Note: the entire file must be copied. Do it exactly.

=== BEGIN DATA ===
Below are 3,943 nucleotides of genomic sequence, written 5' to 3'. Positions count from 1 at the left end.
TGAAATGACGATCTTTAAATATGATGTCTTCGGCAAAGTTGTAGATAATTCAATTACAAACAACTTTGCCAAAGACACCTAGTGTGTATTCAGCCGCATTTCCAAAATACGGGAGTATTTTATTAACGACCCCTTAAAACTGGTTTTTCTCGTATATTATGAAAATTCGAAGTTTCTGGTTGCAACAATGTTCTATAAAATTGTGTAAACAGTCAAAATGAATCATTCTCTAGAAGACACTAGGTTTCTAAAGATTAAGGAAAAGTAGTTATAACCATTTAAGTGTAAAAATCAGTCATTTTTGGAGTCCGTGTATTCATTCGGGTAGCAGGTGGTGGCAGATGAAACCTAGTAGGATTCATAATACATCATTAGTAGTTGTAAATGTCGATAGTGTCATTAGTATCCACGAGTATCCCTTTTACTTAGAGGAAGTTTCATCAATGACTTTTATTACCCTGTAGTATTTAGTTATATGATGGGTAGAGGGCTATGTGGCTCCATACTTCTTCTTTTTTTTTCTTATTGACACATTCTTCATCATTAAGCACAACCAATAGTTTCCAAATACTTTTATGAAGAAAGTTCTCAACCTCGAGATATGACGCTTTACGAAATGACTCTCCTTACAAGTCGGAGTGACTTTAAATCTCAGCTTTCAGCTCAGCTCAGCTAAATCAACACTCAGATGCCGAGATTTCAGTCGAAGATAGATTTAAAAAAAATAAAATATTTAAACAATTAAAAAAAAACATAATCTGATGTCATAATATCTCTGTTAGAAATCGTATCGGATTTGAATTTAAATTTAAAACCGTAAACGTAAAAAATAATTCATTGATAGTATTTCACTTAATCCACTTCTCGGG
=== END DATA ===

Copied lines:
Below are 3,943 nucleotides of genomic sequence, written 5' to 3'. Positions count from 1 at the left end.
TGAAATGACGATCTTTAAATATGATGTCTTCGGCAAAGTTGTAGATAATTCAATTACAAACAACTTTGCCAAAGACACCTAGTGTGTATTCAGCCGCATTTCCAAAATACGGGAGTATTTTATTAACGACCCCTTAAAACTGGTTTTTCTCGTATATTATGAAAATTCGAAGTTTCTGGTTGCAACAATGTTCTATAAAATTGTGTAAACAGTCAAAATGAATCATTCTCTAGAAGACACTAGGTTTCTAAAGATTAAGGAAAAGTAGTTATAACCATTTAAGTGTAAAAATCAGTCATTTTTGGAGTCCGTGTATTCATTCGGGTAGCAGGTGGTGGCAGATGAAACCTAGTAGGATTCATAATACATCATTAGTAGTTGTAAATGTCGATAGTGTCATTAGTATCCACGAGTATCCCTTTTACTTAGAGGAAGTTTCATCAATGACTTTTATTACCCTGTAGTATTTAGTTATATGATGGGTAGAGGGCTATGTGGCTCCATACTTCTTCTTTTTTTTTCTTATTGACACATTCTTCATCATTAAGCACAACCAATAGTTTCCAAATACTTTTATGAAGAAAGTTCTCAACCTCGAGATATGACGCTTTACGAAATGACTCTCCTTACAAGTCGGAGTGACTTTAAATCTCAGCTTTCAGCTCAGCTCAGCTAAATCAACACTCAGATGCCGAGATTTCAGTCGAAGATAGATTTAAAAAAAATAAAATATTTAAACAATTAAAAAAAAACATAATCTGATGTCATAATATCTCTGTTAGAAATCGTATCGGATTTGAATTTAAATTTAAAACCGTAAACGTAAAAAATAATTCATTGATAGTATTTCACTTAATCCACTTCTCGGG